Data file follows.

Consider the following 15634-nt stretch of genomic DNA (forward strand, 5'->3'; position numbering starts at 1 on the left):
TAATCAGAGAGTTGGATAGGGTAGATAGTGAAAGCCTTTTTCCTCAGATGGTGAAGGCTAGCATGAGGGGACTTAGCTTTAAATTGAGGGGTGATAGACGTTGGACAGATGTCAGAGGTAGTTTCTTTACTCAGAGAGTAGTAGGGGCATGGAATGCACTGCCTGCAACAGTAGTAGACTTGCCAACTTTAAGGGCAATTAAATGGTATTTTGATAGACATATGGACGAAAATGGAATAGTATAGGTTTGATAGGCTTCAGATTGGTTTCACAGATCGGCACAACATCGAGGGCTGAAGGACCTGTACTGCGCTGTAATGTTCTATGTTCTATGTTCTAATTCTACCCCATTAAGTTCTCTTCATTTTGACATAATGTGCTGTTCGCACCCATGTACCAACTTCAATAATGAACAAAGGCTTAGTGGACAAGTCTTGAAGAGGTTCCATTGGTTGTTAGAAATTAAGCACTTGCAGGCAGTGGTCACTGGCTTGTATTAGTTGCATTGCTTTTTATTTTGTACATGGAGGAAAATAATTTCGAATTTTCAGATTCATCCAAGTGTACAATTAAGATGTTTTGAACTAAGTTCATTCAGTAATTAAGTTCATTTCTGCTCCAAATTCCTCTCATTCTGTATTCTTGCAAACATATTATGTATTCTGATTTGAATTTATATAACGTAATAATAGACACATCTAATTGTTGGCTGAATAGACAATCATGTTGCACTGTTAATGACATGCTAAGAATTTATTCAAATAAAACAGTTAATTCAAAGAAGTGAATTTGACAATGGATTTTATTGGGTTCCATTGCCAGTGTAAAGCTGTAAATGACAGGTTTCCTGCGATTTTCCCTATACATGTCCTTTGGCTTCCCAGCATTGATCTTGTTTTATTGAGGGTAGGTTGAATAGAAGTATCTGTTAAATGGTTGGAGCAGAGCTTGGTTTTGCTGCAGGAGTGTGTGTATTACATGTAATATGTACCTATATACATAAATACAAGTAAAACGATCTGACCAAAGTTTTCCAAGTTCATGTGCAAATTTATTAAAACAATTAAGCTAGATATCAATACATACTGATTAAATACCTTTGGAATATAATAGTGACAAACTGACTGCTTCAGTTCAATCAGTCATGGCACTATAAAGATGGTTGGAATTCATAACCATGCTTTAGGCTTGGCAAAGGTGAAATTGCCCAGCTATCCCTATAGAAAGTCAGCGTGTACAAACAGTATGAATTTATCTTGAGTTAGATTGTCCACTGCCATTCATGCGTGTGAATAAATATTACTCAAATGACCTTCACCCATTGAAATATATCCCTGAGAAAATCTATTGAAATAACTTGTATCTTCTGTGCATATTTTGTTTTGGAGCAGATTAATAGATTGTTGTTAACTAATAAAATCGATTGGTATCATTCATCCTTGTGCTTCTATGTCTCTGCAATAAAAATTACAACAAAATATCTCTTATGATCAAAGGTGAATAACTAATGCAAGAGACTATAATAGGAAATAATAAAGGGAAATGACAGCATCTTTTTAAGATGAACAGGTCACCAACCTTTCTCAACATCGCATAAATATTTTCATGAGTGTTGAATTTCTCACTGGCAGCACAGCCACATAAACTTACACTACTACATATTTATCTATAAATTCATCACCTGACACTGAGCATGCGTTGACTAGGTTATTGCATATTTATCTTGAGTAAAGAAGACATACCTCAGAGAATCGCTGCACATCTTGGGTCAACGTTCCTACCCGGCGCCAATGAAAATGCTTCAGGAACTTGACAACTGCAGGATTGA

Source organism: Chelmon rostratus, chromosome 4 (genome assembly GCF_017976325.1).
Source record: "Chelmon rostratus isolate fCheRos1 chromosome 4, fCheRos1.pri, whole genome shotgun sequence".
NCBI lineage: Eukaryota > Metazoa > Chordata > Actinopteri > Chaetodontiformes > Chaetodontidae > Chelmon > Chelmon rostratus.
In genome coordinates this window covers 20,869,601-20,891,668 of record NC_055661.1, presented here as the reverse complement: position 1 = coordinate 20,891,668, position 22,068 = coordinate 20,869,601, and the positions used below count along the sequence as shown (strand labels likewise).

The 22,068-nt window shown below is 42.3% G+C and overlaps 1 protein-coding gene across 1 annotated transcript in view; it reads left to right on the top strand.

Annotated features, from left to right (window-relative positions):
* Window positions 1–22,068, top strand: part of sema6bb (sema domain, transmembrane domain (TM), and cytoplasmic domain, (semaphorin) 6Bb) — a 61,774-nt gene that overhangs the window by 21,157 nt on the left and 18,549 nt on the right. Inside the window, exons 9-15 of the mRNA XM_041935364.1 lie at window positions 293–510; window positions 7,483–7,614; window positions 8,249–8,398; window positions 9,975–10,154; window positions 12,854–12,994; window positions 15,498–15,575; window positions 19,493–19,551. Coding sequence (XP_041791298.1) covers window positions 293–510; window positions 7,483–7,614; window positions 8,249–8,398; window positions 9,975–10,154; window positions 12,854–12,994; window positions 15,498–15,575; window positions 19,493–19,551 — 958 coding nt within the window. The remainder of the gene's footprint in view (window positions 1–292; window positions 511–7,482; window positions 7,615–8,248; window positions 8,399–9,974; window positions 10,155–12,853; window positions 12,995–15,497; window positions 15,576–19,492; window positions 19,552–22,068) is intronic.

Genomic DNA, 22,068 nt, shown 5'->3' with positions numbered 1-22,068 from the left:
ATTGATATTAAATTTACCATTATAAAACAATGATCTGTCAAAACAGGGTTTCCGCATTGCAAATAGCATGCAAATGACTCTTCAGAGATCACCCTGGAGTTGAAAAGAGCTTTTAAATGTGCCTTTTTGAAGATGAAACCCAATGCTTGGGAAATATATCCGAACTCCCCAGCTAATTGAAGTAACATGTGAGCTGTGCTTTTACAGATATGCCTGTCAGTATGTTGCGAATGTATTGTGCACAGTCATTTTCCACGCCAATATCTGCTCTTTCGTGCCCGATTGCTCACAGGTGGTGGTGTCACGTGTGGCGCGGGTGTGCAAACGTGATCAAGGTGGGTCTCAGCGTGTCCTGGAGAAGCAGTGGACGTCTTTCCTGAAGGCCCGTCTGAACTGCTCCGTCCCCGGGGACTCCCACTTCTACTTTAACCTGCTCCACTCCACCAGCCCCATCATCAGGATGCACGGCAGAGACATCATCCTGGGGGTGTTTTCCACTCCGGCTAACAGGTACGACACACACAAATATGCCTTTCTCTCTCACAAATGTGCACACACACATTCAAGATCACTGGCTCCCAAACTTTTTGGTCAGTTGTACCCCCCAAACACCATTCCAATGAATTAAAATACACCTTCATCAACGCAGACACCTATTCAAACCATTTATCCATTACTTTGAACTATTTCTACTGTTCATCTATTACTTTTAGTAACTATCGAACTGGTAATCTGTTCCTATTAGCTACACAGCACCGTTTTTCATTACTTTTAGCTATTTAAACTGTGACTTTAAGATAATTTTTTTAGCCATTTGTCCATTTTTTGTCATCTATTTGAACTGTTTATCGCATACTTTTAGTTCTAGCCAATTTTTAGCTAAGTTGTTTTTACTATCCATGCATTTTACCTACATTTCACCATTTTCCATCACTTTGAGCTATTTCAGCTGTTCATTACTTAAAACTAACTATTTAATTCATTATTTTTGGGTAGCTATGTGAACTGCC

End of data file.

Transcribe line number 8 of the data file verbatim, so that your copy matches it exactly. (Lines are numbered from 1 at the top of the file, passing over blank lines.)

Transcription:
Annotated features, from left to right (window-relative positions):